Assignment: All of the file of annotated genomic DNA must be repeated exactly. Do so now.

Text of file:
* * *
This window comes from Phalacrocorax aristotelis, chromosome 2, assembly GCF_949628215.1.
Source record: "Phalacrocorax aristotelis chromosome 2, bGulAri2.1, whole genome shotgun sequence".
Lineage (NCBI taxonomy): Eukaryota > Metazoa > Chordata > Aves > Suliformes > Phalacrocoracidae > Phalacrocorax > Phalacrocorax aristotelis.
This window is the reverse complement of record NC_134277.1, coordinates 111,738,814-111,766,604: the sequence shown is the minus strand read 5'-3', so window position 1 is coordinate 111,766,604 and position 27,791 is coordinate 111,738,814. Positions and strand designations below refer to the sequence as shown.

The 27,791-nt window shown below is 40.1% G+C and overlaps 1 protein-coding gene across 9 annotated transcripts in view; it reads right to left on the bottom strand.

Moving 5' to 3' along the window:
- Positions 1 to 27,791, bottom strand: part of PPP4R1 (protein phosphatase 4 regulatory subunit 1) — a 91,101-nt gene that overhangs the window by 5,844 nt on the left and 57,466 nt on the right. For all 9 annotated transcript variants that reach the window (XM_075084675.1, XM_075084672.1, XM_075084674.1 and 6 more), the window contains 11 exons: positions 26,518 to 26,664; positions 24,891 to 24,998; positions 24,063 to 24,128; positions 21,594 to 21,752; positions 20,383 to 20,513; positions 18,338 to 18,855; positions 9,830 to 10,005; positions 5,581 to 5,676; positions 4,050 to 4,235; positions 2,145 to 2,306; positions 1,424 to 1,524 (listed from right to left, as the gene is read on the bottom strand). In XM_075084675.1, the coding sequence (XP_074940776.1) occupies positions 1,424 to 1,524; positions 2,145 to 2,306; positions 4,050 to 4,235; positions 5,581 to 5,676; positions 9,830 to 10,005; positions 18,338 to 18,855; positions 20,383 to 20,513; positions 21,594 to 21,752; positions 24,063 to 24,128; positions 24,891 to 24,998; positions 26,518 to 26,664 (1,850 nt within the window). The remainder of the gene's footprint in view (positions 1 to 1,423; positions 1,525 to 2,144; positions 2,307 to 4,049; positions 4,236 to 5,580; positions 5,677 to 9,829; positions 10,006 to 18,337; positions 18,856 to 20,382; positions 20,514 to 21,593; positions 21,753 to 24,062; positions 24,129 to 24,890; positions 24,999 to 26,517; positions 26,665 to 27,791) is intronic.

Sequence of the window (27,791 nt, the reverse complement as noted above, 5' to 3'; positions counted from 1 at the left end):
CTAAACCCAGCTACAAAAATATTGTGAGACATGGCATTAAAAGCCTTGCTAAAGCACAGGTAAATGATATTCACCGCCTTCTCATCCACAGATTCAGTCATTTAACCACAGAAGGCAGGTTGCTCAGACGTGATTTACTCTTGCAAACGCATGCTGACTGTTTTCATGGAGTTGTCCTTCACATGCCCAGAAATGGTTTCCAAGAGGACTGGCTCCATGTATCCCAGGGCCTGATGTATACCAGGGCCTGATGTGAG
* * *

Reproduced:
This window comes from Phalacrocorax aristotelis, chromosome 2, assembly GCF_949628215.1.
Source record: "Phalacrocorax aristotelis chromosome 2, bGulAri2.1, whole genome shotgun sequence".
Lineage (NCBI taxonomy): Eukaryota > Metazoa > Chordata > Aves > Suliformes > Phalacrocoracidae > Phalacrocorax > Phalacrocorax aristotelis.
This window is the reverse complement of record NC_134277.1, coordinates 111,738,814-111,766,604: the sequence shown is the minus strand read 5'-3', so window position 1 is coordinate 111,766,604 and position 27,791 is coordinate 111,738,814. Positions and strand designations below refer to the sequence as shown.

The 27,791-nt window shown below is 40.1% G+C and overlaps 1 protein-coding gene across 9 annotated transcripts in view; it reads right to left on the bottom strand.

Moving 5' to 3' along the window:
- Positions 1 to 27,791, bottom strand: part of PPP4R1 (protein phosphatase 4 regulatory subunit 1) — a 91,101-nt gene that overhangs the window by 5,844 nt on the left and 57,466 nt on the right. For all 9 annotated transcript variants that reach the window (XM_075084675.1, XM_075084672.1, XM_075084674.1 and 6 more), the window contains 11 exons: positions 26,518 to 26,664; positions 24,891 to 24,998; positions 24,063 to 24,128; positions 21,594 to 21,752; positions 20,383 to 20,513; positions 18,338 to 18,855; positions 9,830 to 10,005; positions 5,581 to 5,676; positions 4,050 to 4,235; positions 2,145 to 2,306; positions 1,424 to 1,524 (listed from right to left, as the gene is read on the bottom strand). In XM_075084675.1, the coding sequence (XP_074940776.1) occupies positions 1,424 to 1,524; positions 2,145 to 2,306; positions 4,050 to 4,235; positions 5,581 to 5,676; positions 9,830 to 10,005; positions 18,338 to 18,855; positions 20,383 to 20,513; positions 21,594 to 21,752; positions 24,063 to 24,128; positions 24,891 to 24,998; positions 26,518 to 26,664 (1,850 nt within the window). The remainder of the gene's footprint in view (positions 1 to 1,423; positions 1,525 to 2,144; positions 2,307 to 4,049; positions 4,236 to 5,580; positions 5,677 to 9,829; positions 10,006 to 18,337; positions 18,856 to 20,382; positions 20,514 to 21,593; positions 21,753 to 24,062; positions 24,129 to 24,890; positions 24,999 to 26,517; positions 26,665 to 27,791) is intronic.

Sequence of the window (27,791 nt, the reverse complement as noted above, 5' to 3'; positions counted from 1 at the left end):
CTAAACCCAGCTACAAAAATATTGTGAGACATGGCATTAAAAGCCTTGCTAAAGCACAGGTAAATGATATTCACCGCCTTCTCATCCACAGATTCAGTCATTTAACCACAGAAGGCAGGTTGCTCAGACGTGATTTACTCTTGCAAACGCATGCTGACTGTTTTCATGGAGTTGTCCTTCACATGCCCAGAAATGGTTTCCAAGAGGACTGGCTCCATGTATCCCAGGGCCTGATGTATACCAGGGCCTGATGTGAG